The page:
August 21, 1921 – Hilda Loines to JSA


  • August 21, 1921 – Hilda Loines to JSA –

My dear Chief –

Your First Lieutenant reports as follows:

Saw Ernest Stires this morning and told him how matters stood. He promised to tell Dr. B. this afternoon when he had to see him about some other business, tho’ he didn’t think he had much influence there.

Saw Mr. Bixby this afternoon – he was out on the lake this morning so I made a special trip to catch him before he left – for New York. He was very nice and took in the situation much better than Ernest and said that he would see the doctor as soon as he returns from the city – said there was no one here whom he would rather help than Mr. Apperson – and said some very nice things about you.

Well I’ve been running ‘round all day with my tongue hanging out of my mouth, and got home to find that one of my two registered cows had committed suicide by indulging in nitrate of soda. Someone left the door of the shed open and she helped herself with sad results. Such is farm life. Also my hired man left without notice so I am hunting round for someone to take his place.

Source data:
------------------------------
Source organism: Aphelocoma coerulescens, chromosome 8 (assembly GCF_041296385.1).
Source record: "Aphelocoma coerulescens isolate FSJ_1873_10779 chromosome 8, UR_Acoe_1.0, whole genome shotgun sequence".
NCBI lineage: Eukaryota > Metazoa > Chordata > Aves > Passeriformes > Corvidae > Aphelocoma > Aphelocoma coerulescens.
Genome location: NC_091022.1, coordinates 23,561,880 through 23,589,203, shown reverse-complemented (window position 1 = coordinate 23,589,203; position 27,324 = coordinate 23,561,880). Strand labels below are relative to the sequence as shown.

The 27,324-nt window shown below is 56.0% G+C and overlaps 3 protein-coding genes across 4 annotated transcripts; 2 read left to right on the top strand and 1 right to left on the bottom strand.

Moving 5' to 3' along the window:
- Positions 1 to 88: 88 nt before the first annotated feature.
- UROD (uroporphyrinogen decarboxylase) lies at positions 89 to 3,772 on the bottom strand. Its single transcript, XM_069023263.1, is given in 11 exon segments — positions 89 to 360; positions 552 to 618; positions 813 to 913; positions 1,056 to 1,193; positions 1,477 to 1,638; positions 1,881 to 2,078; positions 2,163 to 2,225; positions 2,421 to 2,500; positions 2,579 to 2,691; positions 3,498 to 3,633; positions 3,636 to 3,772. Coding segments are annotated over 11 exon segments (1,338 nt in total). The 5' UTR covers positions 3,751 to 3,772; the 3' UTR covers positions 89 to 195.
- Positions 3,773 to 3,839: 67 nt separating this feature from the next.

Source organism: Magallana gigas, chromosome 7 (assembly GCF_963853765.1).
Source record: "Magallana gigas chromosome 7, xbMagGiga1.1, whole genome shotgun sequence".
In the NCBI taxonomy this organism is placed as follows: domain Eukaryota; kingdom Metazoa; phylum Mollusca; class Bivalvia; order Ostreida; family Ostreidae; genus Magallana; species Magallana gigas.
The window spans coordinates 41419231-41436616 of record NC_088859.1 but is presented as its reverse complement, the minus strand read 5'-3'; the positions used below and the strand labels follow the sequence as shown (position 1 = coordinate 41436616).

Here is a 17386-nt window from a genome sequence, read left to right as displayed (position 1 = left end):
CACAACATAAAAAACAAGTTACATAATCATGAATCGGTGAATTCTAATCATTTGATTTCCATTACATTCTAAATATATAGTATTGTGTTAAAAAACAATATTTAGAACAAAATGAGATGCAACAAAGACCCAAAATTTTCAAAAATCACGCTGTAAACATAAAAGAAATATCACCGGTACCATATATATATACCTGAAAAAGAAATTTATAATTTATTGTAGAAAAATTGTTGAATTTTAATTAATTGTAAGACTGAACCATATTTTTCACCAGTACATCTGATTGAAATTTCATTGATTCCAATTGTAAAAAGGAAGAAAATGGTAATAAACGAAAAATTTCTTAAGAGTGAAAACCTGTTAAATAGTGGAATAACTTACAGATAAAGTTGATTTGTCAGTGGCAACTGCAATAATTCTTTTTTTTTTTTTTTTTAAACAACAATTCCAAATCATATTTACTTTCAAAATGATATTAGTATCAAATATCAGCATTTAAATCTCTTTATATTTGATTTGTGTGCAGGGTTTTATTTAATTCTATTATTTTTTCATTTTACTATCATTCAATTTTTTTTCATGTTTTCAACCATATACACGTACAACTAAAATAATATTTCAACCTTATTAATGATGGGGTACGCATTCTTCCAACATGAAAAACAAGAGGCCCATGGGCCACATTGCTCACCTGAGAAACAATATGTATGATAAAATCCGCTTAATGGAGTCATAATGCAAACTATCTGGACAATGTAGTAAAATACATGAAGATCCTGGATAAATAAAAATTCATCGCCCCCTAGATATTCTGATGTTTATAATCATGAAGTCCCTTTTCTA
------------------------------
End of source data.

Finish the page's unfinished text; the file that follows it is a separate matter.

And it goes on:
Oh I nearly forgot a very important matter – I hunted through the records of 1906, ’07 and ’08 – and there is absolutely nothing about the road there. I suppose the next thing is to look up Dick Brown’s papers. If you see Mr. King will you ask him about them?

My brother wrote us to give no definite reply about a right of way without consulting him and his lawyer, but simply to say we would take the matter under consideration.

Will you invite us to supper on Saturday or Sunday at your camp and let me bring Miss Conger and Mrs. McAneny – whichever day will suit you best? Everyone is so curious to see your ice-house, and I think your reputation for being elusive enhances its interest, especially in feminine minds. Let me know which time you prefer.

I do hope that the road question will be satisfactorily settled and the petition withdrawn so that you will not be continually vexed by it – I’m sorry about dinner on Sunday. I meant you to come anyhow but feared I had not made myself clear. The family all jumped on me for it.

Sincerely yours,

Hilda Loines